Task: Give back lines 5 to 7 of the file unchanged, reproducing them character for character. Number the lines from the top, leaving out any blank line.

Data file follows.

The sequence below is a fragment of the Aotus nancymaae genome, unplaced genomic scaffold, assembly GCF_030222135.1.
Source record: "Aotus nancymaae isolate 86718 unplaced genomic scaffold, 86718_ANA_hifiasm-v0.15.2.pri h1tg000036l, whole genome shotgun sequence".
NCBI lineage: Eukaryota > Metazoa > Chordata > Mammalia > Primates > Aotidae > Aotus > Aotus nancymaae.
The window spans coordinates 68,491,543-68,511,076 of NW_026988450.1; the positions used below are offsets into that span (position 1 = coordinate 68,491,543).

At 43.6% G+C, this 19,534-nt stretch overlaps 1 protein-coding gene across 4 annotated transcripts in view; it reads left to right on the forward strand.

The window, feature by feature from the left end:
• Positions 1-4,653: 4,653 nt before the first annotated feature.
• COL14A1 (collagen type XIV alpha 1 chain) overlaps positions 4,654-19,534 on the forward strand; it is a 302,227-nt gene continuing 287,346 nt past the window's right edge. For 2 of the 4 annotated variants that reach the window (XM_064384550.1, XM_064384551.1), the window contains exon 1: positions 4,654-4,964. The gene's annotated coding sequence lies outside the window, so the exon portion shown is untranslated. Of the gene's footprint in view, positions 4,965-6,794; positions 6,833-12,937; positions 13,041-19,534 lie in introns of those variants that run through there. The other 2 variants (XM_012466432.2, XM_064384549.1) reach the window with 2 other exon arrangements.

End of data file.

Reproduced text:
At 43.6% G+C, this 19,534-nt stretch overlaps 1 protein-coding gene across 4 annotated transcripts in view; it reads left to right on the forward strand.

The window, feature by feature from the left end:
• Positions 1-4,653: 4,653 nt before the first annotated feature.